Communication is the Key to Engaging Employees and Leading Change Effectively
Most managers will, at some time, be required to lead change or manage their team through a process or systems overhaul. For many employees, who have probably been doing things a certain way for years, this can cause confusion, nervousness, and even a feeling of loss. Communication of the change must be relevant and targeted to mitigate negative responses.
Engage your people for success
Imperative in today’s world is the need to communicate with a view to engaging employees in the business. A McKinsey study conducted in 2010 found that managers who are good at engaging employees are 75% more likely to see their projects achieve expected results. This runs contrary to traditional management communication techniques – old style managers ‘requesting’ increased production, cost reduction, innovation, etc.
This old style management and poor communication technique inevitably leads to employee resistance. When leading change and managing their team, a manager should ask:
- Do my people ‘own their own destiny’?
- Am I involving my people in the process of problem solving?
When the manager is able to answer ‘yes’ to these two questions, it is likely that he or she is communicating consciously with their people.
Three steps to effective communication of change and engaging employees
When managers are tasked with leading change or a targeted project, the first mistake that many make is to send out a mass email. While email certainly has a place in the communicative process, at this early stage it can be seen as impersonal and a way of avoiding discussing important issues. Better is for the manager to employ a simple three step communication process designed to engage employees:
Step 1: The team meeting
Call a team meeting, at which people are encouraged to voice their fears openly. Highlight the commitment and experience, effort and enthusiasm of your people, and ask for ideas how to implement the project. This type of meeting can also be run as a workshop, perhaps splitting the team into smaller groups and tackling different problems.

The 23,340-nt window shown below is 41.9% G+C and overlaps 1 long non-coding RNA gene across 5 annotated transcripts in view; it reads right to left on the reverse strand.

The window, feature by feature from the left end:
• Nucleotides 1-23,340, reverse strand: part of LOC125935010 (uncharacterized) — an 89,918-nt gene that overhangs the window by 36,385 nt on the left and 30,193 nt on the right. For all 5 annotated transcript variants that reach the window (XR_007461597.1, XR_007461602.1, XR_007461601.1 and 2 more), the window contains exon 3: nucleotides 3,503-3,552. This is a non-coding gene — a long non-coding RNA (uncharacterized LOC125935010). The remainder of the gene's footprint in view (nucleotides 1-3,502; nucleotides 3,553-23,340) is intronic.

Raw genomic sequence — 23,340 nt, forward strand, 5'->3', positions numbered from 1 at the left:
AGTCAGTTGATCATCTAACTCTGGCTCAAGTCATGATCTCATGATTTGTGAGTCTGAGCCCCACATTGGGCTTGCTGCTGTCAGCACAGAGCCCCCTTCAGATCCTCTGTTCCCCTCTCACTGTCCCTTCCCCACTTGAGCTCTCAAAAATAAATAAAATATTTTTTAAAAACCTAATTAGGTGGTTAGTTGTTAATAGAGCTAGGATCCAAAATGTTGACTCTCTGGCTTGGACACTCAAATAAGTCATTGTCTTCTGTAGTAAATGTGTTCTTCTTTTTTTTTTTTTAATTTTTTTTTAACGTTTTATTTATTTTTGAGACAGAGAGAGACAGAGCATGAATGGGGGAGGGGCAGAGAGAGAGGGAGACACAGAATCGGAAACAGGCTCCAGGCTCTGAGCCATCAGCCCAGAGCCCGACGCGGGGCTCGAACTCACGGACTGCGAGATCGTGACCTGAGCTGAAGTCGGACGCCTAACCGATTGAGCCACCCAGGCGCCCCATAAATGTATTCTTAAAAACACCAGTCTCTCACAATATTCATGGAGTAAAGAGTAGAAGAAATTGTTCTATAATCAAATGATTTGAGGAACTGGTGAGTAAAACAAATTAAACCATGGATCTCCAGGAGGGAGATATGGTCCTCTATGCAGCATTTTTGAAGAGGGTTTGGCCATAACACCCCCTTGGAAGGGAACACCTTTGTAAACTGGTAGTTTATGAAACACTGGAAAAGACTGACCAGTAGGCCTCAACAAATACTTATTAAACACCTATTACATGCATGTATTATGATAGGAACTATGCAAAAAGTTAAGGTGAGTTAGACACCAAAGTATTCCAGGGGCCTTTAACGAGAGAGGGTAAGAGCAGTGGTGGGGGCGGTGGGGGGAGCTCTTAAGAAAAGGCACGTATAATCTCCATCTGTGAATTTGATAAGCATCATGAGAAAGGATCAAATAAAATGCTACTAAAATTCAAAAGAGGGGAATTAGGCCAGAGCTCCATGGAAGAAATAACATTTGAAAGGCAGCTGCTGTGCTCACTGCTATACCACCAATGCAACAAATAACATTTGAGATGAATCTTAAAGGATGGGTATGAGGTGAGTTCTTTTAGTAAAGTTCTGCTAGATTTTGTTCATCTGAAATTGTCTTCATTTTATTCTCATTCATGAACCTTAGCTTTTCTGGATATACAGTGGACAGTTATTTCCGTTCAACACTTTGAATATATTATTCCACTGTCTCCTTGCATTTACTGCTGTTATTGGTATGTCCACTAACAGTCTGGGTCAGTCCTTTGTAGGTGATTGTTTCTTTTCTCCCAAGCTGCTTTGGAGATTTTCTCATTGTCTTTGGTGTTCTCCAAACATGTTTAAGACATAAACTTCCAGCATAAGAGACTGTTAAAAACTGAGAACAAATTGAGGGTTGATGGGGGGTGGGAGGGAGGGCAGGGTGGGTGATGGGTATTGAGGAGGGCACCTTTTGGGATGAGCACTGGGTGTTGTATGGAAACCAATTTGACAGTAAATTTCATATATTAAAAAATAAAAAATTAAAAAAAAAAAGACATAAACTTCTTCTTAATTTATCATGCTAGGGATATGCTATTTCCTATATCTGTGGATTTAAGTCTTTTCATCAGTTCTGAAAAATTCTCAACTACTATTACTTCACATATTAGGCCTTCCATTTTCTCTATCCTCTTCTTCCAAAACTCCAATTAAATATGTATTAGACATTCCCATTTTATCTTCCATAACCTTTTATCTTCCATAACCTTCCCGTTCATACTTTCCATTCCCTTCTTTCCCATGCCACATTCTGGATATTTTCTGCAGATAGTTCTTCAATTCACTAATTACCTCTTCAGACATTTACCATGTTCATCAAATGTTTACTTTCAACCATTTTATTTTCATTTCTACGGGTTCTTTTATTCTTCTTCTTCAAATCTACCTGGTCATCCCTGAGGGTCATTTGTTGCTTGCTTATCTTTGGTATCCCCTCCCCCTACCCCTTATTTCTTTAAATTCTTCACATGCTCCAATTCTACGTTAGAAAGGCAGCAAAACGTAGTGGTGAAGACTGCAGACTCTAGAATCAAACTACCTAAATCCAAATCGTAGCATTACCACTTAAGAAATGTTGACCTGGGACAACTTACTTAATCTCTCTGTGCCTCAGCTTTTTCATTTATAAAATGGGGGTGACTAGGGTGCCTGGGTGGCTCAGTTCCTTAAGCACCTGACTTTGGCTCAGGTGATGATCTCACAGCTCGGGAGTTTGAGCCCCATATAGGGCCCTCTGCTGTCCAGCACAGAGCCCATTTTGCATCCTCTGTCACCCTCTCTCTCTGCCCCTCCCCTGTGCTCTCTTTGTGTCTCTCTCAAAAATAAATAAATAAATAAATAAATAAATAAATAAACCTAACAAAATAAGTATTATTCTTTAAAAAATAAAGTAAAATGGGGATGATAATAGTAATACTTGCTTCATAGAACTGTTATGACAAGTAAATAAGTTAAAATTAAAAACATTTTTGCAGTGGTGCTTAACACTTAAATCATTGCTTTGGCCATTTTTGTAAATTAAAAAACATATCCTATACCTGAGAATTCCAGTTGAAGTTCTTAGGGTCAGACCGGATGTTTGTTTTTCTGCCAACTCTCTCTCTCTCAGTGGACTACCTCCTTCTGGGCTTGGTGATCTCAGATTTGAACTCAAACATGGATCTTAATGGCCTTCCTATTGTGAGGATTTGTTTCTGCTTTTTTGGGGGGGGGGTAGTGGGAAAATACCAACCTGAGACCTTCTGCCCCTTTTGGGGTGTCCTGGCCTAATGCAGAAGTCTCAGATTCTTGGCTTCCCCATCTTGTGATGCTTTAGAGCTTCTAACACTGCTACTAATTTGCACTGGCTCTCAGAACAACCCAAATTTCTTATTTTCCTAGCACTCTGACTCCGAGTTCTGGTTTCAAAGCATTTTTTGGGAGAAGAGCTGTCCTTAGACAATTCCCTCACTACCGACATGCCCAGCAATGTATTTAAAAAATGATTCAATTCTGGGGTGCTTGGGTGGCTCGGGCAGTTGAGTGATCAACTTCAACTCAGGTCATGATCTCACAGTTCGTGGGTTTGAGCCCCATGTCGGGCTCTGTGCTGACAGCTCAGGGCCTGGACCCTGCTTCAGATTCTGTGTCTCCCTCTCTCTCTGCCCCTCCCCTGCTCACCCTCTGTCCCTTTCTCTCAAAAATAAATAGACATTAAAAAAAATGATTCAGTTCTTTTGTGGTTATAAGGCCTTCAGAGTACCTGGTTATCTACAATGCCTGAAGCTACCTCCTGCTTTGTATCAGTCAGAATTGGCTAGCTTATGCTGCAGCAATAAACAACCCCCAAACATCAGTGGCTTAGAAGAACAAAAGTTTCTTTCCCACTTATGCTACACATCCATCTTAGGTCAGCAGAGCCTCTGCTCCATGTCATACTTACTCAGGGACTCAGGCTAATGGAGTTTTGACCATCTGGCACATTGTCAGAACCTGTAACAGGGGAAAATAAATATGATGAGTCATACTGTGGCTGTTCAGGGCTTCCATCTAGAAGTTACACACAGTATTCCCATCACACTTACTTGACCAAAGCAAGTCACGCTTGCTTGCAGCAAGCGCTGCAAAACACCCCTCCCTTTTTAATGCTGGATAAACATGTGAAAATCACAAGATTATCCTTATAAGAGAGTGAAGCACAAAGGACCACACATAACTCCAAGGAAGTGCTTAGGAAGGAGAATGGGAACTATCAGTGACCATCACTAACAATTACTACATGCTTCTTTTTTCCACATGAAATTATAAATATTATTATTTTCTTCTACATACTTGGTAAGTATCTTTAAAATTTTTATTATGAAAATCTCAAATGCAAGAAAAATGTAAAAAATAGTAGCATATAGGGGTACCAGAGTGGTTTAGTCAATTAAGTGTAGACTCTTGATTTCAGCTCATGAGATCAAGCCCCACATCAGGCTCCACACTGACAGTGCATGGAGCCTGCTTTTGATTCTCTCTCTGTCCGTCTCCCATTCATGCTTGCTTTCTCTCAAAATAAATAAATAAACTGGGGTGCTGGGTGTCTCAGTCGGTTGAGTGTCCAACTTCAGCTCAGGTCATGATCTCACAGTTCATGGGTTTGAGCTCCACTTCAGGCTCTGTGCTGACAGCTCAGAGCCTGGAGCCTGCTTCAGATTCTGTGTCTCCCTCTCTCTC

Step 2: Test ideas and iterate
The aim of the meeting should be to come to an agreed set of practices and processes, which are seen as the accumulation of a joint effort. This doesn’t mean going against organisational strategy, but rather the manager must be adept at creating buy-in of culture, vision, and purpose.
The ideas that have been put forward at the team meeting should be tested, with results discussed as a team, before iterating to improve.
This process will give people a better handle on the identification of problems and creation of solutions, and empower them with the knowledge that they and their ideas are highly valued.
Step 3: Individualise the approach
This process of leading change and project management can then be taken a stage further, with managers using their findings from team meetings and solution innovation as discussion points in employee appraisals. This can lead directly to the identification of required training as well as spotting up-and-coming talent that had not previously been recognised.
Communication is key to getting the best out of your people. Managers who communicate consciously, engaging employees in the business, will create an effective and enthusiastic group of stakeholders. Your employees will all be driven by the same core values, and collectively punch above their weight as corporate goals come into view.